Ask a Doctor: Do Stem Cell Face Creams Really Work?
Face cream illustration via Shutterstock
If you’ve been to the beauty counter lately or up late enough to see the infomercials, the latest in skin creams supposedly have “stem cell technology”. But do they really work? According to the American Society of Aesthetic Plastic Surgery, there were more than nine million cosmetic procedures in the United States last year, at the cost of $10 billion. Yes, billion. It’s a big business, and everyone wants in.
Over the past few years, more and more facial creams have been introduced into the U.S. markets claiming to minimize the appearance of wrinkles and to slow down, even reverse, the course of aging. Under the guise of terms like “scientifically engineered”, these creams claim to harness the power of stem cells or stem cell extracts.
Stem cells are cells within the body capable of regenerating into new tissue. Stem cells can be found in various places within the body like the bone marrow or within the deeper layers of the skin. They can regenerate themselves and differentiate into any type of tissue (bone, cartilage, nerve, muscle, etc.) that is needed depending on their surrounding environment. Stem cells hold some promise in areas of wound healing, tissue engineering, and some neurological disorders.
Some products claim their active ingredient is a plant stem cell (apple seems to be the most popular), while others state there are no stem cells, but utilize stem cell extracts as their active ingredient. The overall stated goal of these products is to stimulate the amount of collagen formation and other peptides within the skin to improve its elasticity and texture, calling them “cosmeceuticals”. That term was coined by the industry as a way of giving the impression that the cosmetic has a drug-like benefit. It is just the marketing department’s way of giving you the impression that you are getting the most advanced treatment and biggest bang for your buck.
The term cosmeceuticals is not recognized by the U.S. Food and Drug Administration and thus not subject to its regulatory scope. What this means is that not one of these products are required to prove the validity of the science it preaches for it products. To date, none of these companies have published any significant data in the literature that proves their effectiveness. Furthermore, no stem cells could even survive long-term embedded in a cream, let alone be guaranteed to work on all individuals (your body would be more likely to reject foreign cells).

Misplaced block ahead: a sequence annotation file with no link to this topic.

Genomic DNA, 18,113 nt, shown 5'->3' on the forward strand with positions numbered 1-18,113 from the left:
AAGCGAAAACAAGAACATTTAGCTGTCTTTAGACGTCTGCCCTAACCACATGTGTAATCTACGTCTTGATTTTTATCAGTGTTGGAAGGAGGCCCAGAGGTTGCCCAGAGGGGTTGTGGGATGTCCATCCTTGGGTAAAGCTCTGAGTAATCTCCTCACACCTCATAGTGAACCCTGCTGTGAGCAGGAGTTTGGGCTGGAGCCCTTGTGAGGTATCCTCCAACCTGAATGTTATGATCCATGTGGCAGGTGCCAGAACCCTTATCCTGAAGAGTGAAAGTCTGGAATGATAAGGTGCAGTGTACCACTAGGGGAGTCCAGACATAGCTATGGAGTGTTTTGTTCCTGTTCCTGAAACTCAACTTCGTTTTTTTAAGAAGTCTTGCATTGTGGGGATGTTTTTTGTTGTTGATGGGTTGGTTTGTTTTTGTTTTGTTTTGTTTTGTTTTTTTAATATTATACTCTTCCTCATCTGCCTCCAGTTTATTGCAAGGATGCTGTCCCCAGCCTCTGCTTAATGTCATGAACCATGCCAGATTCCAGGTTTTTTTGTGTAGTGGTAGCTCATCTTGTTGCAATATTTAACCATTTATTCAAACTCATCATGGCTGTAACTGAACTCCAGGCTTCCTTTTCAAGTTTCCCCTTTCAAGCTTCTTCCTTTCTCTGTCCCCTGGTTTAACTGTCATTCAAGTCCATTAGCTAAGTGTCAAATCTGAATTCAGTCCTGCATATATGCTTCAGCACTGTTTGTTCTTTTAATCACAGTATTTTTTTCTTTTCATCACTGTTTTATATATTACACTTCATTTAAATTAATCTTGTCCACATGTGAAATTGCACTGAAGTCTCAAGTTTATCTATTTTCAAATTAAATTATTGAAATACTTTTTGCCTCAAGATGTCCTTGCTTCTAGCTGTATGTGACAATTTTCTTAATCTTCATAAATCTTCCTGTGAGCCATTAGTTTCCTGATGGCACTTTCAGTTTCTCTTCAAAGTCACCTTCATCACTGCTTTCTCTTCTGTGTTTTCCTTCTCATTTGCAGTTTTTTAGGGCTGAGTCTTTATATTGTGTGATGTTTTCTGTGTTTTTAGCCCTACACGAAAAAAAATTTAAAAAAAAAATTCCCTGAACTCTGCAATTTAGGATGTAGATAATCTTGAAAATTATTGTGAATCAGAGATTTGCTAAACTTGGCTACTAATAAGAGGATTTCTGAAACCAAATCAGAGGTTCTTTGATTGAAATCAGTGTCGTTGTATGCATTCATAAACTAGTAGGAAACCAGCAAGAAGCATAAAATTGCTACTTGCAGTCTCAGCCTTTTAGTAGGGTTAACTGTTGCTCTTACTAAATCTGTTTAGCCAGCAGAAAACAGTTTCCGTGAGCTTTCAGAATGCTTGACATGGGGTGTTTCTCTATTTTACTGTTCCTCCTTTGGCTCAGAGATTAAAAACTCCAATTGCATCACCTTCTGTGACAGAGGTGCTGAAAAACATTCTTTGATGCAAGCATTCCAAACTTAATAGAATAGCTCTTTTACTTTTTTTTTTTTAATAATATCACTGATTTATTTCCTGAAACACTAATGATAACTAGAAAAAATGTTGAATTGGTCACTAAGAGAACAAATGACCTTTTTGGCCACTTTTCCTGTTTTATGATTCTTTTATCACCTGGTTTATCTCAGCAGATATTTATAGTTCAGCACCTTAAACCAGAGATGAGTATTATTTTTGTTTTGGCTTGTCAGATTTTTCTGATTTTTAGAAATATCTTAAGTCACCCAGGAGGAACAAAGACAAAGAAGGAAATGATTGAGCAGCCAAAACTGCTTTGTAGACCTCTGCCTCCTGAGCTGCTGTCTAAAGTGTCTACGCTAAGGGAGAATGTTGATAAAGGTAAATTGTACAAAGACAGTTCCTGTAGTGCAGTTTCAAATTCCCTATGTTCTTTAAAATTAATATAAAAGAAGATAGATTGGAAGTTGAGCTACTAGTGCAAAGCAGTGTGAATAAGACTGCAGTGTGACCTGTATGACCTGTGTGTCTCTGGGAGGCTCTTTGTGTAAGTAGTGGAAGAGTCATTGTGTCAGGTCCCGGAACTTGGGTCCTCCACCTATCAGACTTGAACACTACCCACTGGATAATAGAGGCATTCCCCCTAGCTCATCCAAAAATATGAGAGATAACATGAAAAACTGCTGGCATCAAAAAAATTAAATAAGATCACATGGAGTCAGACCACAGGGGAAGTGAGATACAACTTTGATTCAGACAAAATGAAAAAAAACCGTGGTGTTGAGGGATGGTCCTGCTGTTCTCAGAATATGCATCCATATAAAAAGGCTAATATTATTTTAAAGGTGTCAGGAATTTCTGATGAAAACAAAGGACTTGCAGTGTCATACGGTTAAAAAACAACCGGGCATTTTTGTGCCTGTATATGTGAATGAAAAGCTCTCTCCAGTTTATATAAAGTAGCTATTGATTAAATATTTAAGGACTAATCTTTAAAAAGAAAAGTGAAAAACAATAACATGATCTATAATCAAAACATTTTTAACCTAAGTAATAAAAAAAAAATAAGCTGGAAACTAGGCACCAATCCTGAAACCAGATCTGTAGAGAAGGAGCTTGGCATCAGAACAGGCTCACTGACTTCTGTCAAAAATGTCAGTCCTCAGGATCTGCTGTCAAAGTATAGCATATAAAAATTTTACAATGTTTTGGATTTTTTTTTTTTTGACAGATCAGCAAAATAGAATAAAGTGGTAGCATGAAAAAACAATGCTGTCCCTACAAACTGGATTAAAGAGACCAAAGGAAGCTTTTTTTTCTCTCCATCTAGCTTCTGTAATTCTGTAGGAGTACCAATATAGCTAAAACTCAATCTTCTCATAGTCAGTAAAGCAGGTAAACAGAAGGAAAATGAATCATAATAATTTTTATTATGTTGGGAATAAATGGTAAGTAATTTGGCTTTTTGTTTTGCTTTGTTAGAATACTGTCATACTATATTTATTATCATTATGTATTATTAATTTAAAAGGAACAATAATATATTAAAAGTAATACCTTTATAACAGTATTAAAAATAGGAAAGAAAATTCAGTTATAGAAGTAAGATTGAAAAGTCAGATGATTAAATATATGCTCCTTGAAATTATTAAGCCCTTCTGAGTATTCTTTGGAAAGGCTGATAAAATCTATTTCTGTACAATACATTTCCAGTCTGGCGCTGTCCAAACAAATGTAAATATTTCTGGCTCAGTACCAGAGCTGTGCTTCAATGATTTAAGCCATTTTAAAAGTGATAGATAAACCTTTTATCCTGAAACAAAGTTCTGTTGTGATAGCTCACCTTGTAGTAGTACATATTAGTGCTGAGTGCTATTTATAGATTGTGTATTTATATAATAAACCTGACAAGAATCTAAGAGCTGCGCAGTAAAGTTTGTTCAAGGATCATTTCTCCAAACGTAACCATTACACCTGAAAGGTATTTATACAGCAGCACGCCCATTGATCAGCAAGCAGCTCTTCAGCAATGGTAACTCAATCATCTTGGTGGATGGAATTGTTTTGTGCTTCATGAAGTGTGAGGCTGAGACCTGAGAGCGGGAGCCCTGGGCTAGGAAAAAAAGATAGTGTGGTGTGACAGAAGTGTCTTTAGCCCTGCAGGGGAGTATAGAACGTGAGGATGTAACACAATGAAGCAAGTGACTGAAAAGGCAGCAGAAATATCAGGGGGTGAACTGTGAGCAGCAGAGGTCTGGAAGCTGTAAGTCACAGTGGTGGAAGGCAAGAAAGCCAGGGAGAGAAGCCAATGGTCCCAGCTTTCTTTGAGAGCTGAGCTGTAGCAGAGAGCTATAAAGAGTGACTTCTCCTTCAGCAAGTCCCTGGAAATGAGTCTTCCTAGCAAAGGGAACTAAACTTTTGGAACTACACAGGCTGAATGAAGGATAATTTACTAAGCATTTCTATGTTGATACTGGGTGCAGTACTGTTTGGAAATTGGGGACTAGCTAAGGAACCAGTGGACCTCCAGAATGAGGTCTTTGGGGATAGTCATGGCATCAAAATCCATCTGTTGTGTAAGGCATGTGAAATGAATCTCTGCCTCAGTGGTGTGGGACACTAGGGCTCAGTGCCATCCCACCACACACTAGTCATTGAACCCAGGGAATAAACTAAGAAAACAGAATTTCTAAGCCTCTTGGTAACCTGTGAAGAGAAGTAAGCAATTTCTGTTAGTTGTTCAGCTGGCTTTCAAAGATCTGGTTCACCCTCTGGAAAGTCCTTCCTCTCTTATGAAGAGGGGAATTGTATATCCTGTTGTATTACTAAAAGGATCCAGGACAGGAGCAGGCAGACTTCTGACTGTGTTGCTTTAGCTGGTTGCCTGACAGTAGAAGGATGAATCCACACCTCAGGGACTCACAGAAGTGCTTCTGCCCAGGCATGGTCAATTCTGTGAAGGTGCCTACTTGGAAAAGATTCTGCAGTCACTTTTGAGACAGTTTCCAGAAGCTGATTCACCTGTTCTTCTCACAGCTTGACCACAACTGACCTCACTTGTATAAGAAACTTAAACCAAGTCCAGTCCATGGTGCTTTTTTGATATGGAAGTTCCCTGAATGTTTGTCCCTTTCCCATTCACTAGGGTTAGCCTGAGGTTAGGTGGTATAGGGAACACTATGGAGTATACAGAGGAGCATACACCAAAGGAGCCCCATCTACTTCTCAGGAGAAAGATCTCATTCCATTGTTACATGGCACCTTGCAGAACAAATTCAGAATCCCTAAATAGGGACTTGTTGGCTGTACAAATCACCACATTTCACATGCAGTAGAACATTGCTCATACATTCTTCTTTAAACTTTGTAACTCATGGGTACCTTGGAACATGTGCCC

Stem cells are also being used for facial rejuvenation (not in a cream) by harvesting stem cells within your own body. Performed by a qualified surgeon, the cells are processed and re-injected into your face. The results of these treatments seem promising. But having an individual get benefits simply by applying a cocktail of ingredients and apple stem cells on their skin remains to be scientifically proven.
The bottom line is that there is no conclusive scientific data that absorbing stem cell extracts from a cream can really reverse the aging process. My advice is that a good cream is a good cream. But if the advertising seems to good to be true, it most likely is. Buyer beware.
—Dr. Waleed Ezzat
Waleed Ezzat, MD is a facial reconstructive surgeon at the Boston Medical Center. His expertise is in aesthetic facial plastic surgery, as well as advanced facial reconstructive surgery. He serves on national committees for the American Academy of Facial Plastic and Reconstructive Surgery and lectures on facial reconstructive surgery at the regional and national levels.